Protected on its southern side by an elongated strip of land that breaks apart into a series of small islands, SANTA BÁRBARA DE SAMANÁ possesses a remarkably safe harbour. Naturally shaped to blunt the impact of hurricanes and tropical storms and with shoals and breakers allowing entry via only one small bottleneck, it’s the perfect spot to ward off unwelcome intruders. Strangely, this tremendous strategic potential has never been fully realized, despite five centuries of international political wrangling.
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Looking out over the harbour today, you can still get an idea of the great city Napolean envisaged. A flotilla of sailboats stands behind the palm-ridged island chain; the port and the wide-open promenade that borders the water bustle with activity; and in place of the impenetrable French fortress that was to jut atop the rocky promontory across from the town is the whitewashed, newly renovated Gran Bahía Principe Cayacoa resort. Beyond it, a narrow bridge extends to the two nearest cays. This is due in part to French-descended President Joaquin Balaguer’s own failed act of hubris – the transformation of this sleepy town into the largest resort complex on the planet, its design mirroring Napoleon’s to the letter. In the early 1970s he tore down the city’s remaining Victorian architecture, widened the streets, built three large resorts and secured a World Bank loan to construct several more hotels and an international airport. A bridge was constructed that extended from the eastern point across two of the small islands, in line with the vision of Napoleon, and a restaurant was built on the second. When Balaguer lost the election in 1978, though, the project was scrapped and the tourism complex was moved to Playa Dorada near Puerto Plata. The restaurant never opened and the bridge leads merely to its ruins. Today, the bridge seems like an apt symbol for the town itself, which has a distinctly half-finished and neglected look to it – part neatly maintained holiday town, part forgotten backwater.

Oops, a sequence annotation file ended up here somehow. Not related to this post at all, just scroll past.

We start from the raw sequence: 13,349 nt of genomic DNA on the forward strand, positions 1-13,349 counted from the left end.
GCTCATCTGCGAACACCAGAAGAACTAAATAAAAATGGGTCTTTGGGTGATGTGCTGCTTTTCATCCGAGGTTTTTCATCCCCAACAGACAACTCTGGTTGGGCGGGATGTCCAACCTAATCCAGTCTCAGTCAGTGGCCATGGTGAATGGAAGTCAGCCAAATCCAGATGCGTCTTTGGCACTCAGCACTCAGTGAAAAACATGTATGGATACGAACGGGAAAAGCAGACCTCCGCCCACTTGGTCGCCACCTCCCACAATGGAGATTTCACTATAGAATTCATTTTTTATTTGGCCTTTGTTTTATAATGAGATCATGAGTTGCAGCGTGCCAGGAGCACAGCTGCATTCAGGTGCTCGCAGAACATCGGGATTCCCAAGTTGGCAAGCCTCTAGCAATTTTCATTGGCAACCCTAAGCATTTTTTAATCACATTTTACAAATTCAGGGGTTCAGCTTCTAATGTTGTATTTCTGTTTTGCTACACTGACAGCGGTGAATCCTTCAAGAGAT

Before European colonization the harbour was one of the settlements of the Ciguayos – an initially distinct ethnic group that was ultimately assimilated into Taino culture – that dotted the peninsula’s south coast. The Ciguayos lived near the Caribes and borrowed some aspects of Caribe culture, including the bow and arrow, elements of their language and black and red body paint. When Columbus landed at Playa Las Flechas just east of town in January 1493, the Ciguayos greeted his men with a flurry of arrows that forced the Spaniards back to their ships. A week later, the admiral met Chief Cayacoa aboard the Niña, repaired their differences and formed an alliance; the Ciguayos later assisted in subjugating the remaining four Taino caciques, only to be pacified themselves in the early sixteenth century.
Spain officially founded Santa Bárbara de Samaná in 1756 with transplants from the Canary Islands. In 1795, though, Spain handed the entire island over to Napoleon Bonaparte, in exchange for territory he controlled in Spain. Bonaparte quickly had blueprints drawn up of his dream New World capital, to be located in Samaná, but widespread chaos on the island – including a revolution in Haiti, two British invasions and civil war among the French commanders – prevented Bonaparte from taking control of the Dominican Republic for almost a decade. When the French finally received their colony in 1802, they were besieged by both a well-organized Haitian force and another British invasion and they soon capitulated.
The United States, too, went to some effort to acquire Samaná, inadvertently toppling two regimes in the process. In 1855, General Pedro Santana entered into formal negotiations with the Americans to allow for the annexation of the peninsula and its harbour, a move that proved fatal to his government as Haiti – eager to prevent the US from gaining a foothold here – invaded and Spain sent aid to local rebels. Santana’s successor, Buenaventura Báez, reopened negotiations in 1870 with President Ulysses S. Grant, who wanted Samaná to become the US’s main Caribbean port, finally agreeing to annex the island for US$150,000. The treaty was rejected by the isolationist US Senate, so the desperate Báez turned instead to private American investors, who signed a 99-year lease with him that gave them total political control over Samaná. Before the Americans were able to take it over, though, Báez was deposed and the contract rescinded.